This famous production of Manon Lescaut from The Royal Opera recorded in 1983 features two of the biggest stars in opera Placido Domingo and Kiri Te Kanawa in their vocal prime. Placido Domingo's performance of Des Grieux is considered to be unsurpassed. Conductor Giuseppe Sinopoli made his British operatic debut with this production which has not been available on video for 10 years. Puccini's first masterpiece was rapturously received on its first night. It has his hallmark se
Benoit Jacquot's filmed Tosca treads a fine line between operatic staginess and cinematic contrivance. As per the libretto, each act takes place in a single setting, but with the singers here miming to a pre-recorded soundtrack. Jacquot freely reminds us of the conceit with cutaways to the recording session itself--revealing conductor, orchestra and soloists at work--thus a bridge is made between the on-screen action and the music-making itself, and the inherent duality of any opera production is laid refreshingly bare. The same cannot be said for the director's decision to interpolate spoken dialogue over the music in key places--a distraction not an enhancement. Angela Gheorghiu and Roberto Alagna are glamorous and attractive enough to make the most of their Hollywood-style close-ups; their singing easily bears similar close scrutiny--as anyone who owns the CD soundtrack album will surely already know. If Alagna lacks a little power as Cavaradossi on record, his charismatic screen presence happily compensates; Gheorghiu is both vocally and physically almost ideal as Tosca. Ruggero Raimondi's Scarpia completes an outstanding trio, and in the pit (or, rather, in the studio) conductor Antonio Pappano handles the drama of Puccini's score without missing a single nuance. Both musically and visually, then, this is a Tosca to treasure. On the DVD: Tosca on disc looks vibrant in this warm, widescreen picture accompanied by a DTS 5.1 soundtrack. Three filmed interviews--with Gheorghiu, Pappano and Jacquot--provide some insight into the making of this production. --Mark Walker
The combination of Prokofiev's masterful score with Nureyev's choreography for the ballet company of the Paris Opera could hardly make this Romeo and Juliet anything but a success. However, as it's Nureyev, God is in the detail, and while the sheer exuberance of Manuel Legris and Monique Loudieres in the leading roles is undeniable, it's the little things that count, such as Romeo's shyness as he shuffles from one foot to another in the presence of the object of his affections (it's one thing to do dying swans and amorous raptures, but not everyone can effectively choreograph a fidget). The production is visually stunning, although there's an am-dram overstatedness to the glary lighting thatcan take one aback somewhat. What's very good indeed, however, is the presence of surround and stereo audio options and a multi-angle option, which are all too often omitted altogether from dance DVDs. The booklet notes are detailed but unfussy.--Roger Thomas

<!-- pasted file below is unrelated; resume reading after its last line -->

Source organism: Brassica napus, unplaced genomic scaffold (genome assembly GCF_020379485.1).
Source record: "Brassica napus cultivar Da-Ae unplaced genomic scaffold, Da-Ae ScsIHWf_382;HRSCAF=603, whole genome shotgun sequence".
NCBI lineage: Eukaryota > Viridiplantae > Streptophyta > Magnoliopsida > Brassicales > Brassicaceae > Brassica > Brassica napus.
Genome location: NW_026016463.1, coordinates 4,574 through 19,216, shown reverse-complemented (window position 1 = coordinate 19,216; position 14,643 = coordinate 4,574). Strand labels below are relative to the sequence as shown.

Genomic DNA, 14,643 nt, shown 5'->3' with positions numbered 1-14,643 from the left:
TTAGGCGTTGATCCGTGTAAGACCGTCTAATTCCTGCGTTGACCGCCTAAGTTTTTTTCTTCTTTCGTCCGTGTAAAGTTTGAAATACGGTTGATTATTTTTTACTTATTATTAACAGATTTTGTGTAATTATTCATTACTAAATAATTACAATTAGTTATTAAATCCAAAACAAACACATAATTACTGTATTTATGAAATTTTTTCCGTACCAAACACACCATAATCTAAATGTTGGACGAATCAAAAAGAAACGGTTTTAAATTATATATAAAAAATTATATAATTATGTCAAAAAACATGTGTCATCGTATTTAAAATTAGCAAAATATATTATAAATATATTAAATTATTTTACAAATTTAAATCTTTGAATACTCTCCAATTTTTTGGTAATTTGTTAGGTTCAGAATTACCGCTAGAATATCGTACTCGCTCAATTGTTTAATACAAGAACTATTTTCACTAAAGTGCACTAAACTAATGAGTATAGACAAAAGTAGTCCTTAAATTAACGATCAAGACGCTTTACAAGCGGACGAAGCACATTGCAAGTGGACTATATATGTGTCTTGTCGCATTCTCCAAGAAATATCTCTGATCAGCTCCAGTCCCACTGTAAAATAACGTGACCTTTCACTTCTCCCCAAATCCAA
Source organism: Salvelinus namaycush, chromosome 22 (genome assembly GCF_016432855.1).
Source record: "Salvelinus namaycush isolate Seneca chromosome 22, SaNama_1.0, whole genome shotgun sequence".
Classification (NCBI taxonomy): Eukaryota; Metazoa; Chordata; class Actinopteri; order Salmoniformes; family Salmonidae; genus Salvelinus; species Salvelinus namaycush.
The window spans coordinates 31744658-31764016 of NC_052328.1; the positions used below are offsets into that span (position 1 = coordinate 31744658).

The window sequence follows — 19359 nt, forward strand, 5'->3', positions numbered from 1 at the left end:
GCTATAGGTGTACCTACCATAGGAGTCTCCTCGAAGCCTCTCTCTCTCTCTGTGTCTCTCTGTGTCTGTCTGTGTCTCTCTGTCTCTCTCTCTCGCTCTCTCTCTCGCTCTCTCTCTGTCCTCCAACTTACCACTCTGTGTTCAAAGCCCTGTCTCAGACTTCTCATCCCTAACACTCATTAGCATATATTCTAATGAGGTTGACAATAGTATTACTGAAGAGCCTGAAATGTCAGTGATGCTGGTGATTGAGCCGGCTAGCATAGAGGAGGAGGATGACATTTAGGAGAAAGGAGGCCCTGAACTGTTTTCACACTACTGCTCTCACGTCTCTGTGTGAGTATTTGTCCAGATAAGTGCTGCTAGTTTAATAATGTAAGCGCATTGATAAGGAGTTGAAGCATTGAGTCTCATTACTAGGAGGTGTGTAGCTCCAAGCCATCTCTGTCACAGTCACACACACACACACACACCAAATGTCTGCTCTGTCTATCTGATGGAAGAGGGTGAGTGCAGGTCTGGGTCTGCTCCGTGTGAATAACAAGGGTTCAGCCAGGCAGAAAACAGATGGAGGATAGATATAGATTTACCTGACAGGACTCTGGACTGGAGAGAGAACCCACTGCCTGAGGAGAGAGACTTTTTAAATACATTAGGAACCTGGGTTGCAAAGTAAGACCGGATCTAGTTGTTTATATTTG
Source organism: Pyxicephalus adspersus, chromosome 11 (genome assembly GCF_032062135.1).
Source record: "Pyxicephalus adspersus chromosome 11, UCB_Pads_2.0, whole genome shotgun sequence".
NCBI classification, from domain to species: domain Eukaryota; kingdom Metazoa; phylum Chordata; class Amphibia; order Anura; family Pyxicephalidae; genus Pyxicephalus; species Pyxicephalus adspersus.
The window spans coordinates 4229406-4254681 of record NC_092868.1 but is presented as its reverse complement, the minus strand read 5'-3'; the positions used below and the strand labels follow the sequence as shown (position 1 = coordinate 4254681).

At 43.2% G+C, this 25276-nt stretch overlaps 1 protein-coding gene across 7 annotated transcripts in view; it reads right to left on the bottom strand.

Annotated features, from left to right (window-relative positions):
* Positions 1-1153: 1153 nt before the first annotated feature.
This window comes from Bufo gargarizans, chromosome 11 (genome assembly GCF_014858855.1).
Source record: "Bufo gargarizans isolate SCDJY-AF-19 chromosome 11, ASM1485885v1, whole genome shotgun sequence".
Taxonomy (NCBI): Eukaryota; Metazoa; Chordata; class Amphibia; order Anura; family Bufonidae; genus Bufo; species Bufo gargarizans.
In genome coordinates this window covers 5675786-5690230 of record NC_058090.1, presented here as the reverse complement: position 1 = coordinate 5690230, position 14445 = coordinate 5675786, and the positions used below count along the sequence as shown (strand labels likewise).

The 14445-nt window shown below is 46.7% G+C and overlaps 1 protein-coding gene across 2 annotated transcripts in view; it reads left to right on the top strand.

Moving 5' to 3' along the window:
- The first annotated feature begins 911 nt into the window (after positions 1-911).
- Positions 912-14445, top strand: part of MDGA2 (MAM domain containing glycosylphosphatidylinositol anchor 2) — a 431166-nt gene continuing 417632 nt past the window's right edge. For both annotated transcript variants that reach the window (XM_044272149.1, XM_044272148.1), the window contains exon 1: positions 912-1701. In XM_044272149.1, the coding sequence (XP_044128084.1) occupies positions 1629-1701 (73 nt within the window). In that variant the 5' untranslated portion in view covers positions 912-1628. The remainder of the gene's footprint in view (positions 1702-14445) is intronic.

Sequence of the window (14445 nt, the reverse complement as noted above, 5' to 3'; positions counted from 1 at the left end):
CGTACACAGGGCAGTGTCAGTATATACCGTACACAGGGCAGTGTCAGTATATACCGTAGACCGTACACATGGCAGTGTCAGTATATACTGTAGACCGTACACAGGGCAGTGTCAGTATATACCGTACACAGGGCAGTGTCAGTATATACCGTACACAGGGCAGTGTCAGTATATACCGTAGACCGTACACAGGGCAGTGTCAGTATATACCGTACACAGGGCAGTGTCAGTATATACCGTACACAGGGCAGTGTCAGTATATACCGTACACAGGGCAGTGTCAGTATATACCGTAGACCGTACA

The new faces of opera present opera favourites in a glamorous live concert recording: Anna Netrebko El'na Garan''a Ram''n Vargas and the highly acclaimed young French baritone Ludovic T''zier sing a wide range of Italian and French opera arias. This recording features highlights from three gala concerts (28 & 31 July 3 August 2007) at Baden-Baden's Festspielhaus - surely the hottest event of the summer!
A performance of the Beethoven's Fidelio. James Levine conducts the Metropolitan Opera Orchestra and Chorus.
L'Italiana in Algeri, Rossini's first real hit as a writer of comic opera, is one of those almost unsinkable works difficult to get entirely right. Michael Hampe's production for the 1987 Schwetzinger festival captures both its charm and its sense of menace--the court of the Bey is both a setting for farce and a place in which the Italian characters are at the mercy of a despot who will not necessarily find things funny. Gunther von Kannen's Mustafa is a convincing Bey of Algiers, with all the arrogance of power and the vulnerability to mockery that goes with it. His adversary, the tough witty proto-feminist Isabella, is given real presence in Doris Soffel's performance--it is entirely credible, listening to her throaty mezzo, that everyone else should be more-than-a-little in love with her. The slightly effete tenor of Robert Gambill as her lover Lindoro makes him a perfect partner in intrigue for her. Conducting Rossini is not just a matter of winding the crescendos up and letting them go; Ralf Weikert is particularly fine in the complicated finale of Act One with its imitations of bells and drums and its complicated vocal lines. The DVD comes with menu material in English, French, German and Spanish, and with English, French and German subtitles; the stereo sound is particularly crisp. --Roz Kaveney